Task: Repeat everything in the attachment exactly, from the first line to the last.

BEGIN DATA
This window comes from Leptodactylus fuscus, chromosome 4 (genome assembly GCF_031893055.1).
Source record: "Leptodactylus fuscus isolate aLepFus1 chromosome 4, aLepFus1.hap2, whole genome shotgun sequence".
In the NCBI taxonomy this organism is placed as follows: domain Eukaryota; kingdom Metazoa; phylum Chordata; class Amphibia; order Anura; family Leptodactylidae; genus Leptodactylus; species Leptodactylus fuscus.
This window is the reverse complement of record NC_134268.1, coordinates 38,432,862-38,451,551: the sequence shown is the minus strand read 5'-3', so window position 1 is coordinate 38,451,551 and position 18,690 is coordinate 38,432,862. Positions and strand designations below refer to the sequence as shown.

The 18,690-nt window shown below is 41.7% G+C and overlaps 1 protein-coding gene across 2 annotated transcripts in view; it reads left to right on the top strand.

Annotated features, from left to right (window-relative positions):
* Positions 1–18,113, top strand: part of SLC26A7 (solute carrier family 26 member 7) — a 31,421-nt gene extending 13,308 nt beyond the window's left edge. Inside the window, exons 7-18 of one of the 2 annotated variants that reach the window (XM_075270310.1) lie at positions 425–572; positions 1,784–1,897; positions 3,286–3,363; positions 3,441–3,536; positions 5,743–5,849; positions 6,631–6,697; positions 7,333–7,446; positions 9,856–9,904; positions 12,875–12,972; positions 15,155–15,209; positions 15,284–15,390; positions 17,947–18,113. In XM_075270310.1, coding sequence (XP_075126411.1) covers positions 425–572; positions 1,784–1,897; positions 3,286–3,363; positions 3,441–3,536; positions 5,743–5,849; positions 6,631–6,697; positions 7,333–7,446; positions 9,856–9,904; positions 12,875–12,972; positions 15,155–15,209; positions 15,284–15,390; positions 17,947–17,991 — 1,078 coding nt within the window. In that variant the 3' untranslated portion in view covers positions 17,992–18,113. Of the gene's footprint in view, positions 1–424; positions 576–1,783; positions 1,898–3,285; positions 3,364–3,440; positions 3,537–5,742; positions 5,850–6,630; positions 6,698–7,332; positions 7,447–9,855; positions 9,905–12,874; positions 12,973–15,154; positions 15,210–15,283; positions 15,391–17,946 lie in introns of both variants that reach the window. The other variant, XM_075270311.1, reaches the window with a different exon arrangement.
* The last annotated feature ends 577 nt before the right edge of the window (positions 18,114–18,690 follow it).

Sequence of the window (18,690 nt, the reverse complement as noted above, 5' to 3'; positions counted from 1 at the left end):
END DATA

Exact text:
This window comes from Leptodactylus fuscus, chromosome 4 (genome assembly GCF_031893055.1).
Source record: "Leptodactylus fuscus isolate aLepFus1 chromosome 4, aLepFus1.hap2, whole genome shotgun sequence".
In the NCBI taxonomy this organism is placed as follows: domain Eukaryota; kingdom Metazoa; phylum Chordata; class Amphibia; order Anura; family Leptodactylidae; genus Leptodactylus; species Leptodactylus fuscus.
This window is the reverse complement of record NC_134268.1, coordinates 38,432,862-38,451,551: the sequence shown is the minus strand read 5'-3', so window position 1 is coordinate 38,451,551 and position 18,690 is coordinate 38,432,862. Positions and strand designations below refer to the sequence as shown.

The 18,690-nt window shown below is 41.7% G+C and overlaps 1 protein-coding gene across 2 annotated transcripts in view; it reads left to right on the top strand.

Annotated features, from left to right (window-relative positions):
* Positions 1–18,113, top strand: part of SLC26A7 (solute carrier family 26 member 7) — a 31,421-nt gene extending 13,308 nt beyond the window's left edge. Inside the window, exons 7-18 of one of the 2 annotated variants that reach the window (XM_075270310.1) lie at positions 425–572; positions 1,784–1,897; positions 3,286–3,363; positions 3,441–3,536; positions 5,743–5,849; positions 6,631–6,697; positions 7,333–7,446; positions 9,856–9,904; positions 12,875–12,972; positions 15,155–15,209; positions 15,284–15,390; positions 17,947–18,113. In XM_075270310.1, coding sequence (XP_075126411.1) covers positions 425–572; positions 1,784–1,897; positions 3,286–3,363; positions 3,441–3,536; positions 5,743–5,849; positions 6,631–6,697; positions 7,333–7,446; positions 9,856–9,904; positions 12,875–12,972; positions 15,155–15,209; positions 15,284–15,390; positions 17,947–17,991 — 1,078 coding nt within the window. In that variant the 3' untranslated portion in view covers positions 17,992–18,113. Of the gene's footprint in view, positions 1–424; positions 576–1,783; positions 1,898–3,285; positions 3,364–3,440; positions 3,537–5,742; positions 5,850–6,630; positions 6,698–7,332; positions 7,447–9,855; positions 9,905–12,874; positions 12,973–15,154; positions 15,210–15,283; positions 15,391–17,946 lie in introns of both variants that reach the window. The other variant, XM_075270311.1, reaches the window with a different exon arrangement.
* The last annotated feature ends 577 nt before the right edge of the window (positions 18,114–18,690 follow it).

Sequence of the window (18,690 nt, the reverse complement as noted above, 5' to 3'; positions counted from 1 at the left end):